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Persian Fire: The First World Empire and the Battle for the Westby Tom Holland
Synopses & Reviews
In the fifth century B.C., a global superpower was determined to bring truth and order to what it regarded as two terrorist states. The superpower was Persia, incomparably rich in ambition, gold, and men. The terrorist states were Athens and Sparta, eccentric cities in a poor and mountainous backwater: Greece.
The story of how their citizens took on the Great King of Persia, and thereby saved not only themselves but Western civilization as well, is as heart-stopping and fateful as any episode in history. Tom Holland's brilliant study of these critical Persian Wars skillfully examines a conflict of critical importance to both ancient and modern history.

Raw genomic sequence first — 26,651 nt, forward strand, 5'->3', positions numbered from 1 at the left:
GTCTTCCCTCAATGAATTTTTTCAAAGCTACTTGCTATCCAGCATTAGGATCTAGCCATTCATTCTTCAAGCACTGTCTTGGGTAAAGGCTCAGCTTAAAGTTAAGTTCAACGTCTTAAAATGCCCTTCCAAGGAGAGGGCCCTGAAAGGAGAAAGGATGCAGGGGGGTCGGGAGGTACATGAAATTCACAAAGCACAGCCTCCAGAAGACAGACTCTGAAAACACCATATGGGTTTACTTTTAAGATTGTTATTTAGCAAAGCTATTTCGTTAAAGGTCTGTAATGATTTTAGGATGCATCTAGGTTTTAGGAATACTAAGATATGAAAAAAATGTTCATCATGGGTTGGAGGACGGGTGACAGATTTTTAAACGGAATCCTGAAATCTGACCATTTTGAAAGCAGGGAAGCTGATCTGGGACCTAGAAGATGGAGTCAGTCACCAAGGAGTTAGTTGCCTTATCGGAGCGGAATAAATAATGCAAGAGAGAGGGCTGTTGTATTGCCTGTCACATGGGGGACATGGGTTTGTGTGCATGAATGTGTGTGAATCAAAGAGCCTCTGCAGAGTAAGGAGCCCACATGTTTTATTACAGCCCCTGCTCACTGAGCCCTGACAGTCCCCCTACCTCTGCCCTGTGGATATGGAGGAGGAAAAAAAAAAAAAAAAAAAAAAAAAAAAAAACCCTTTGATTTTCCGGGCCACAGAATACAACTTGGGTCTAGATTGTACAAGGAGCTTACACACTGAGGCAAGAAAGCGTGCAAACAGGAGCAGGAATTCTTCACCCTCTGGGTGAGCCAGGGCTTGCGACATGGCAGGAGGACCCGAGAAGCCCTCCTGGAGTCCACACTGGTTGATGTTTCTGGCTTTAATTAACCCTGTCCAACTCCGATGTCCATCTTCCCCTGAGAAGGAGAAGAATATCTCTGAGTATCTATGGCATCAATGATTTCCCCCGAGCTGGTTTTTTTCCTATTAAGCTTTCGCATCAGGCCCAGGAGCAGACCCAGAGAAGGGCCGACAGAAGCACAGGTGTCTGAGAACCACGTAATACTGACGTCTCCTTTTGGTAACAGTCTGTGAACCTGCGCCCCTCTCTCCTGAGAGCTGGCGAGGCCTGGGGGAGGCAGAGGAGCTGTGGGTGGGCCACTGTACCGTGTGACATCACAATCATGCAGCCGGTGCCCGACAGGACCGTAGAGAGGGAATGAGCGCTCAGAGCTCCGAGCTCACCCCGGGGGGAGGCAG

"Most readers will not have any difficulties in seeing the implicit comparisons that Holland makes between the Persians and present-day religious extremists. Holland tells a story in an efficient and engaging manner, with clear and concise prose enhanced by a time line and endnotes." Library Journal
"A welcome popularization of ancient history, with a nicely vengeful cliffhanger of an ending that begs for a sequel." Kirkus Reviews
"Holland's engaging narrative would do Herodotus proud." Booklist
"Ambitious....a sweeping popular account that seems destined to become a classic." The Seattle Times
About the Author
Tom Holland gained the top degree at Cambridge before earning his Ph.D. at Oxford. An accomplished radio personality in Britain, he has written a highly acclaimed series of adaptations for Radio 4 of Herodotus's Histories, Virgil's Aeneid, and Homer's The Iliad and The Odyssey. He is the author of the critically acclaimed history of the fall of the Roman Republic, Rubicon, and the novels The Bone Hunter, Slave of My Thirst, and Lord of the Dead.
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History and Social Science » Military » General History